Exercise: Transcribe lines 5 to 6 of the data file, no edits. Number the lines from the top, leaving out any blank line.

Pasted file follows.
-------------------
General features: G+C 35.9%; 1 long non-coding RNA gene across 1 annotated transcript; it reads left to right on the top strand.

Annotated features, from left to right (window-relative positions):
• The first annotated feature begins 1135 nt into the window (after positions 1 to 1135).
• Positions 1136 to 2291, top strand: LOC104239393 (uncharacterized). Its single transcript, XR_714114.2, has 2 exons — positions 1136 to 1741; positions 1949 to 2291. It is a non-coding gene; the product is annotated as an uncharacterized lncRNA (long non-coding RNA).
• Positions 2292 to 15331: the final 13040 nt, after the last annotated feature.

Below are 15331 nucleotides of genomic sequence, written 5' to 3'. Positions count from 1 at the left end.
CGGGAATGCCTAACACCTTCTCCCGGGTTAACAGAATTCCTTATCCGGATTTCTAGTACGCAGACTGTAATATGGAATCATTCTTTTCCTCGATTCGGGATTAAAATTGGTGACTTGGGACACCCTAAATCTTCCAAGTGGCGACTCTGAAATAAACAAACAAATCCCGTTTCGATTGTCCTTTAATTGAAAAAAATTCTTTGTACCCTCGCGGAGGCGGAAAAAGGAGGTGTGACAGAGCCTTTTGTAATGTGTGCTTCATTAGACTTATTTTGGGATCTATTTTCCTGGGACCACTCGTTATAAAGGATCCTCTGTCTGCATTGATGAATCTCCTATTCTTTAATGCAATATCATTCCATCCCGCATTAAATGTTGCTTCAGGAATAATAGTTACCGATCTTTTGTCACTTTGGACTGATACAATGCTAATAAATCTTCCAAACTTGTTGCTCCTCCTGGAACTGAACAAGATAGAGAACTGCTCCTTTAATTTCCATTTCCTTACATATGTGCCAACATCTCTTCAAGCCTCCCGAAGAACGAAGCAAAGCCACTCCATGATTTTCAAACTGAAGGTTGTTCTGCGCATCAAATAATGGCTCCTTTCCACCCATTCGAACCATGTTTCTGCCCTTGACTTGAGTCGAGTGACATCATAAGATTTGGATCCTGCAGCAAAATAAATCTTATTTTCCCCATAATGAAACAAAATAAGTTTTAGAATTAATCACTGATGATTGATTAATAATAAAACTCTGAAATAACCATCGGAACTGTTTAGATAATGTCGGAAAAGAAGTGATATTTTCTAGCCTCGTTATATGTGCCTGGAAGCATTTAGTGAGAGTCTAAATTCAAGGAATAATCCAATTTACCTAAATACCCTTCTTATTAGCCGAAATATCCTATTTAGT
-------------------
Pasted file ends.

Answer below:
• Positions 2292 to 15331: the final 13040 nt, after the last annotated feature.

Below are 15331 nucleotides of genomic sequence, written 5' to 3'. Positions count from 1 at the left end.